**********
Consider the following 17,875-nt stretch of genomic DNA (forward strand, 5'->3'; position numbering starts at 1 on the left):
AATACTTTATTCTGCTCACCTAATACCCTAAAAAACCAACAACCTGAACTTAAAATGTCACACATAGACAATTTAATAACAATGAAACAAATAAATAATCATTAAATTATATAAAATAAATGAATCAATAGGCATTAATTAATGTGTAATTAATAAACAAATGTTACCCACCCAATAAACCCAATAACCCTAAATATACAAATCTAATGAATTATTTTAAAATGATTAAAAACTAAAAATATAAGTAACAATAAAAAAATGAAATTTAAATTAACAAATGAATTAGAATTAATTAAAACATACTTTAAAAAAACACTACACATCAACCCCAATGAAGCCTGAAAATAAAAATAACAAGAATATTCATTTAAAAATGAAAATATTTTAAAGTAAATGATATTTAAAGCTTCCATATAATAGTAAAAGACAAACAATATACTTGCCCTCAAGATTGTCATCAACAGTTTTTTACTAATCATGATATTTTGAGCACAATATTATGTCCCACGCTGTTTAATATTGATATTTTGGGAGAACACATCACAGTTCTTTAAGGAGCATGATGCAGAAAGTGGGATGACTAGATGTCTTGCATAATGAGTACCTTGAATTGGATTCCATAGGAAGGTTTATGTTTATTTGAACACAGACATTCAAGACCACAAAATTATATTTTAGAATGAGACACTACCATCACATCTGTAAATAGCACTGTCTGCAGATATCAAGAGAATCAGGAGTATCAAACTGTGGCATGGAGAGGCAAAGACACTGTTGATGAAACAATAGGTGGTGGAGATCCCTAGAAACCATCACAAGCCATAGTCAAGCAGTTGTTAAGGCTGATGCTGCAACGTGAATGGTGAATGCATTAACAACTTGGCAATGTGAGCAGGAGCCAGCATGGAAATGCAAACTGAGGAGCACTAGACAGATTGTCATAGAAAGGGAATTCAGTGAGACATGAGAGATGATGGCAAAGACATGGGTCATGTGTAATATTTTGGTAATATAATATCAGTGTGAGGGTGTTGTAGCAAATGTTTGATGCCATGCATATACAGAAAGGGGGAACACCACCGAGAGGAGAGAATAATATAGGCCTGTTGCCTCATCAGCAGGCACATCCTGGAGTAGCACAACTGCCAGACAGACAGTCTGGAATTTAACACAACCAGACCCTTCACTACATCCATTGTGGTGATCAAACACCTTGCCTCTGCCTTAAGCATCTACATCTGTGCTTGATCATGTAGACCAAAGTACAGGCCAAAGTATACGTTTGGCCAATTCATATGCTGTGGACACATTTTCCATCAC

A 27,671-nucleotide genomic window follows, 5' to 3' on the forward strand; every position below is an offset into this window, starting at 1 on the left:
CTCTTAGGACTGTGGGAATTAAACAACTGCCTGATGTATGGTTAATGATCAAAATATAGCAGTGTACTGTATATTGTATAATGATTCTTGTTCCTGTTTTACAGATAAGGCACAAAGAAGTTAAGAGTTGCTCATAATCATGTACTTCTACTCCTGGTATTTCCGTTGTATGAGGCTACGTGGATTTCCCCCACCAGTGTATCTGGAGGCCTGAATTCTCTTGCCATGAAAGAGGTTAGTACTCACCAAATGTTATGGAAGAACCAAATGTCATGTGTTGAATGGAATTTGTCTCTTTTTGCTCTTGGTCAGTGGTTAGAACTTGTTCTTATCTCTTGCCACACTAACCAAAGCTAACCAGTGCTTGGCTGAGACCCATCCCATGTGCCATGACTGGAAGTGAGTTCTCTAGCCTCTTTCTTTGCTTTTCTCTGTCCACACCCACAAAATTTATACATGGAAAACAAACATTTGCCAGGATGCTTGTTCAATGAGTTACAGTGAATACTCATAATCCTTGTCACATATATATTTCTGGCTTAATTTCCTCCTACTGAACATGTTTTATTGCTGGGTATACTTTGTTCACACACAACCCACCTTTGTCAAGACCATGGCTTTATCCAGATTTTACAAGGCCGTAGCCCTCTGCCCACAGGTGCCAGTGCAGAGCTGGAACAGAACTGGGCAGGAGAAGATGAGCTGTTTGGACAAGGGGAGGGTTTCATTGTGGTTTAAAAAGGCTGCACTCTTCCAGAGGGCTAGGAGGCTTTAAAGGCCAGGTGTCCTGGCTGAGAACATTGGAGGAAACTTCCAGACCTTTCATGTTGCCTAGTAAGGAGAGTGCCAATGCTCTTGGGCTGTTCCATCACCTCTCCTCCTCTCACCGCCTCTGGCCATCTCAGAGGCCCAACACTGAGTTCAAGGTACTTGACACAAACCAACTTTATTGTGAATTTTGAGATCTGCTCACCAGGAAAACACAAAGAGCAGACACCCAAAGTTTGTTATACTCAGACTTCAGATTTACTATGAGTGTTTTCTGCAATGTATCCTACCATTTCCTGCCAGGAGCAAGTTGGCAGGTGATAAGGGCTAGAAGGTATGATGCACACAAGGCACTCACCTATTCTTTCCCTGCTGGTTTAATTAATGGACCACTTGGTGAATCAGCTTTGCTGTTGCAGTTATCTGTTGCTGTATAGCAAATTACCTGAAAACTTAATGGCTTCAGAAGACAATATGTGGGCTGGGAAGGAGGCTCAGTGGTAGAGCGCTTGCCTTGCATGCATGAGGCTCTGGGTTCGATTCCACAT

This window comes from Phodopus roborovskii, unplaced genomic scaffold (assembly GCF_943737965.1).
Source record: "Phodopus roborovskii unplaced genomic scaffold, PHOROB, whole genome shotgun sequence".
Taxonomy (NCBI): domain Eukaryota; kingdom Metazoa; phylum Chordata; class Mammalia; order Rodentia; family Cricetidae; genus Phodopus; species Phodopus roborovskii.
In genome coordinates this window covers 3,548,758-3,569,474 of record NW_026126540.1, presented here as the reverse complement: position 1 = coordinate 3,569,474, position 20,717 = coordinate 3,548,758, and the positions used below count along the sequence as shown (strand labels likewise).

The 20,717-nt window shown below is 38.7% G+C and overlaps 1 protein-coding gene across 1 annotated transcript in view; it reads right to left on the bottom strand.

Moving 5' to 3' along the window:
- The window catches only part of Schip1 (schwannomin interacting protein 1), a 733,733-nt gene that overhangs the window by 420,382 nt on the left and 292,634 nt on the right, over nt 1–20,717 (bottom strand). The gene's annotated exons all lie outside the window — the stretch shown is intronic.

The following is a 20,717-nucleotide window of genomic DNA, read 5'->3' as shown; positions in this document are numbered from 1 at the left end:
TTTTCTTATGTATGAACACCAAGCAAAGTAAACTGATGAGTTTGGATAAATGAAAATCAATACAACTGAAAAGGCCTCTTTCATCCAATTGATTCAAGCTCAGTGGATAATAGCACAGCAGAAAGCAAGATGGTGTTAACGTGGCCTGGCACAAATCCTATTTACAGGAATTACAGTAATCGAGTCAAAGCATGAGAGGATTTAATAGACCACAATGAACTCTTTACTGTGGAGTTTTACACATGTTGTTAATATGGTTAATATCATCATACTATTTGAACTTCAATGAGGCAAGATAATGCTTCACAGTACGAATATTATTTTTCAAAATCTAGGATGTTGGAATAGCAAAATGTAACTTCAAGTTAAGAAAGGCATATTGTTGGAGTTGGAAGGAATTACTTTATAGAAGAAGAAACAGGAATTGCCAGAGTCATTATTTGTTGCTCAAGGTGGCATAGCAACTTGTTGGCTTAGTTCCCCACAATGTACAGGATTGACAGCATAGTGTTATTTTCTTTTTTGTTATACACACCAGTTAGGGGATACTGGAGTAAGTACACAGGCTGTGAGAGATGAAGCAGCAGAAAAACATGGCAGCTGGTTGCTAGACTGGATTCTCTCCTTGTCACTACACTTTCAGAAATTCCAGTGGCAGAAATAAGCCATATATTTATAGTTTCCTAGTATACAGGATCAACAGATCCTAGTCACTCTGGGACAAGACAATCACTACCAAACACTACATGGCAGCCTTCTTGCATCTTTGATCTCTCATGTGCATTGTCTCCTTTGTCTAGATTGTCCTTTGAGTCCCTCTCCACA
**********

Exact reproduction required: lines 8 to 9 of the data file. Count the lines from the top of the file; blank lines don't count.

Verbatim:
In genome coordinates this window covers 3,548,758-3,569,474 of record NW_026126540.1, presented here as the reverse complement: position 1 = coordinate 3,569,474, position 20,717 = coordinate 3,548,758, and the positions used below count along the sequence as shown (strand labels likewise).

The 20,717-nt window shown below is 38.7% G+C and overlaps 1 protein-coding gene across 1 annotated transcript in view; it reads right to left on the bottom strand.